U.S. Attorney General Eric Holder announced an initiative Monday aimed at stopping American extremists from joining terrorist groups like the Islamic State of Iraq and Syria.
Holder said pilot programs will take place in cities across the U.S. and will bring together community representatives, religious leaders, public safety officials and Justice Department officials. Together, Holder said those groups will come up with local strategies, raise awareness and come up with best practices to counter violent extremism.
The announcement comes as world leaders meet in Paris for the International Conference on Peace and Security in Iraq in effort to drum up support against ISIS, an al-Qaeda offshoot that has taken control of parts of Syria and northern Iraq. The terrorist group released a propaganda video over the weekend showing the execution of British aid worker David Cawthorne Haines – the latest gruesome attack in a troubling string of beheadings by the group.
Defense Secretary Chuck Hagel has estimated that more than 100 Americans are fighting with ISIS extremists.
Holder said in a video announcing the new initiative that its goal is to “ultimately to build a broad network of community partnerships to keep our nation safe.” The White House will also hold a summit in October on violent extremism.
At the beginning of the conference in Paris, where leaders from more than 20 nation’s gathered, French President Francois Hollande stressed the need for an international response. “The terrorist threat is global and the response must be global. There is no time to lose,” he said. French officials also announced they would begin reconnaissance flights over Iraq on Monday.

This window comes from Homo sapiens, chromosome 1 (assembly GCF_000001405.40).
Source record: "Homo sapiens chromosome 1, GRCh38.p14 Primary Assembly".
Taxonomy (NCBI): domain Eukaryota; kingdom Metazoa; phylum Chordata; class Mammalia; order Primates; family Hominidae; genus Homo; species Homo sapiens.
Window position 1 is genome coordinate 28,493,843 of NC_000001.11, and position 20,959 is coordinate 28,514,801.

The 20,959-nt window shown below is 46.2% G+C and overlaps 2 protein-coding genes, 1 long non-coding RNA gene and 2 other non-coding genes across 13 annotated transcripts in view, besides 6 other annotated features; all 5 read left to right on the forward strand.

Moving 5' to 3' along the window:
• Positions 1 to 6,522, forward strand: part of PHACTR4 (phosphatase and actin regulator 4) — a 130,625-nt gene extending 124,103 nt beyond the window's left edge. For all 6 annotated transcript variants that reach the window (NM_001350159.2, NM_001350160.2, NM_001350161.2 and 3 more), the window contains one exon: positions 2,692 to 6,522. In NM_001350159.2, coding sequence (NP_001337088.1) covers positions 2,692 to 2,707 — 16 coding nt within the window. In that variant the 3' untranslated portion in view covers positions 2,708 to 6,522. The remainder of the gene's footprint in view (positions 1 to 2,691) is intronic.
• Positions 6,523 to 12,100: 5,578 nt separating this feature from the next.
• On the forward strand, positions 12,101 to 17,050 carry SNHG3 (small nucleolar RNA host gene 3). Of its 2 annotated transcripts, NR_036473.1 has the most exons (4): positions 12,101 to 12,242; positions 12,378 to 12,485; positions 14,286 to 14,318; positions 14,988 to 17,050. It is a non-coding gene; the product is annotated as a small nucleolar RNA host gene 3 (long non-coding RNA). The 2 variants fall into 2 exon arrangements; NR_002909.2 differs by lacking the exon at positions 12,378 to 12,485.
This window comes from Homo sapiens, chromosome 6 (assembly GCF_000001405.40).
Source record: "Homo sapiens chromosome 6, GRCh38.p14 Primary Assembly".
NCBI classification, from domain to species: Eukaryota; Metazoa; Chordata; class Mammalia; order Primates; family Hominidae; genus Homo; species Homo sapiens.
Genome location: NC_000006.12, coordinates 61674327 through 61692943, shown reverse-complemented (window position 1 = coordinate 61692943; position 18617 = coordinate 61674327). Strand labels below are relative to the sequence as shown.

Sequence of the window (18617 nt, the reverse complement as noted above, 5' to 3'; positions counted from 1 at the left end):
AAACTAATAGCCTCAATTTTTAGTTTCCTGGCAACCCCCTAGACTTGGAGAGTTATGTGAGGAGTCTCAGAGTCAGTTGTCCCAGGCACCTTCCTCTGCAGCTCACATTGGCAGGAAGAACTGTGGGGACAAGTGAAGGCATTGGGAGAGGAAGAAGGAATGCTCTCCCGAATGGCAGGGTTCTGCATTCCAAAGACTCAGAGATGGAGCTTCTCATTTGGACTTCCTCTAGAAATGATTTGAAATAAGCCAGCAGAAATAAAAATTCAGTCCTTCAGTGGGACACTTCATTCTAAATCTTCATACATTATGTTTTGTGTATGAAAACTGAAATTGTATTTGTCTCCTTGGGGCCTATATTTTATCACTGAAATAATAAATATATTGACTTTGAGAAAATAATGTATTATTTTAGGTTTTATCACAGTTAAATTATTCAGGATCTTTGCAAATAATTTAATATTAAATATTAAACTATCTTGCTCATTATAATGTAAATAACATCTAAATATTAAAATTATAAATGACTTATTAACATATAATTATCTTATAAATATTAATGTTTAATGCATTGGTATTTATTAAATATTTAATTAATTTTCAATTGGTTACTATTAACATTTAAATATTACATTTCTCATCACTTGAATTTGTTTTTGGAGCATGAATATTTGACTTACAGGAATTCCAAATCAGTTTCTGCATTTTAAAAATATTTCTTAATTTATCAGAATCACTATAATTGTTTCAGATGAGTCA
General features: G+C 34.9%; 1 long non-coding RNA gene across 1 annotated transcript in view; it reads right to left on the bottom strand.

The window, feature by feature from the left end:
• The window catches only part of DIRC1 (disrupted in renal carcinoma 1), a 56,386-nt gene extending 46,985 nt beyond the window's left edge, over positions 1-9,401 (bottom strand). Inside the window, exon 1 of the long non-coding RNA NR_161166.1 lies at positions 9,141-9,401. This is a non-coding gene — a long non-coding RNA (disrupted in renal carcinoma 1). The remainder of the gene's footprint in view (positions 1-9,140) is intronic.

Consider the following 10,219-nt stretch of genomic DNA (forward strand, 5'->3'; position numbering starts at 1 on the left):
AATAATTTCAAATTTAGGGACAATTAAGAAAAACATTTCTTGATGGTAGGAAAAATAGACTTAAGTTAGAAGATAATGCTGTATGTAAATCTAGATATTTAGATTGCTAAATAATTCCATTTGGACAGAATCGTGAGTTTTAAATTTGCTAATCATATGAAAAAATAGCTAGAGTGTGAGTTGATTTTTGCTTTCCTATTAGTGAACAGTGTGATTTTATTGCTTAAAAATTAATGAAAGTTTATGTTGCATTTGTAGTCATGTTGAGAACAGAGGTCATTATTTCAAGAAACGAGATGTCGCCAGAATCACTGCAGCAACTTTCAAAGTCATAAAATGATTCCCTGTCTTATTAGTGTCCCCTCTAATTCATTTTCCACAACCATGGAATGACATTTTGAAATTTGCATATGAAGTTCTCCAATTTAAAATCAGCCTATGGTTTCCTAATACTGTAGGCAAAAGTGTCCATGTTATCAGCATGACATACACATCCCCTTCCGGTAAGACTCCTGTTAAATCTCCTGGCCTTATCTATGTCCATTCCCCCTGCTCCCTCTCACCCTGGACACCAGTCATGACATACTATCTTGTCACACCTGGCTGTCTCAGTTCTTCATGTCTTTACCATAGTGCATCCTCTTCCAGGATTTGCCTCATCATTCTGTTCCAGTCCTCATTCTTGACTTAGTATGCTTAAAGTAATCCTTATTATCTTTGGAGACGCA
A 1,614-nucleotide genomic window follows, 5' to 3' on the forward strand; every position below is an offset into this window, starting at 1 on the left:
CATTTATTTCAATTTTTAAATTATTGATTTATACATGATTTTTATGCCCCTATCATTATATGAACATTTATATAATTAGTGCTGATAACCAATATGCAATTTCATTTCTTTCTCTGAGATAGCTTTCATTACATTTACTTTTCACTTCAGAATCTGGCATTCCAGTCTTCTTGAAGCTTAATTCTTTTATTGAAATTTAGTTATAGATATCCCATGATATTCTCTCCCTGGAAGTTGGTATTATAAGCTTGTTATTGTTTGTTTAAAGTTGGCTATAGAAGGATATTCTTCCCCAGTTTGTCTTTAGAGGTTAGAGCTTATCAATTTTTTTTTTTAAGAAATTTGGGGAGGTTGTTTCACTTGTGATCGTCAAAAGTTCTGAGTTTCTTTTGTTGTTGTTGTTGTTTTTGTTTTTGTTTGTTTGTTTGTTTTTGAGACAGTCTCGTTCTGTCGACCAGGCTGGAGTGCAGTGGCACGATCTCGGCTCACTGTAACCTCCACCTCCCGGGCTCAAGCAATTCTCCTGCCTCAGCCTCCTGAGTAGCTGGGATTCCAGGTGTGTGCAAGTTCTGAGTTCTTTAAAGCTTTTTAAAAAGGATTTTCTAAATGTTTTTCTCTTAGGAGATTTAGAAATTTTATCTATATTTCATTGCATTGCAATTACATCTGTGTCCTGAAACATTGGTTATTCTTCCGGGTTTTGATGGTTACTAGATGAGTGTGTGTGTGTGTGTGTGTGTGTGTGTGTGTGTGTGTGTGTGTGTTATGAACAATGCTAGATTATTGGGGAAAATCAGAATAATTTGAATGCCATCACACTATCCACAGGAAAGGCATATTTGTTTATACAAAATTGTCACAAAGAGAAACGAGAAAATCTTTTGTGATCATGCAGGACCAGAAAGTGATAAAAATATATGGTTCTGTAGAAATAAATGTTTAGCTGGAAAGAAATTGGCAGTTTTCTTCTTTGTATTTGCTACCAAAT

Attendees at the summit included representatives from the Arab League, Bahrain, Belgium, Canada, China, the Czech Republic, Denmark, Egypt, France, Germany, Iraq, Italy, Japan, Jordan, Kuwait, Lebanon, The Netherlands, Norway, Oman, Qatar, Russia, Saudi Arabia, Spain, Turkey, the United Arab Emirates, the U.K. and the U.S.
The United States has used airstrikes on ISIS in Iraq and is trying to build a coalition of countries to back its efforts to destroy the militant group. White House officials reportedly said on Sunday that “several” Arab countries have committed to carrying out airstrikes on against ISIS, although officials would not identify which countries extended an offer.
Australian officials, responding to a request by the U.S., said on Sunday that they will send 600 troops – 400 air force personnel and 200 special forces – to a global coalition fighting ISIS.
The ISIS threat is also expected to dominate this week back in the U.S. on Capitol Hill. The White House wants Congress to vote in favor of arming and training Syrian rebels as part of Obama’s plan to decimate the terrorist group.
Leaders of both parties back Obama’s strategy to target ISIS, but some are weary of supporting the rebels, others want to take stronger action and some lawmakers are concerned about getting embroiled in another war.
On Tuesday, Hagel and chairman of the Joint Chiefs of Staff, Gen. Martin Dempsey are scheduled to testify on the escalating situation before the Senate Armed Services Committee.
On Wednesday, Secretary of State John Kerry, who has been traveling in the Middle East trying to encourage Arab allies to join the global coalition to fight ISIS, will appear before the Senate Foreign Affairs Committee to talk about America’s strategy. Later that day, FBI Director James Comey and Department of Homeland Security Secretary Jeh Johnson will speak to the House Committee on Homeland Security. And then on Thursday, Kerry will testify before the House Foreign Affairs Committee and Hagel will appear before the House Armed Services Committee. On Friday, Kerry will be in New York to chair a ministerial debate on Iraq at the United Nation's Security Council.
White House chief of staff Denis McDonough on Sunday’s “Meet the Press” described what success against ISIS would look like.
Success means that ISIS “no longer threatens our friends in the region, no longer threatens the United States … that can’t accumulate followers, or threaten Muslims in Syria, Iran, Iraq, or otherwise,” he said.
McDonough stressed the plan does not involve U.S. ground troops.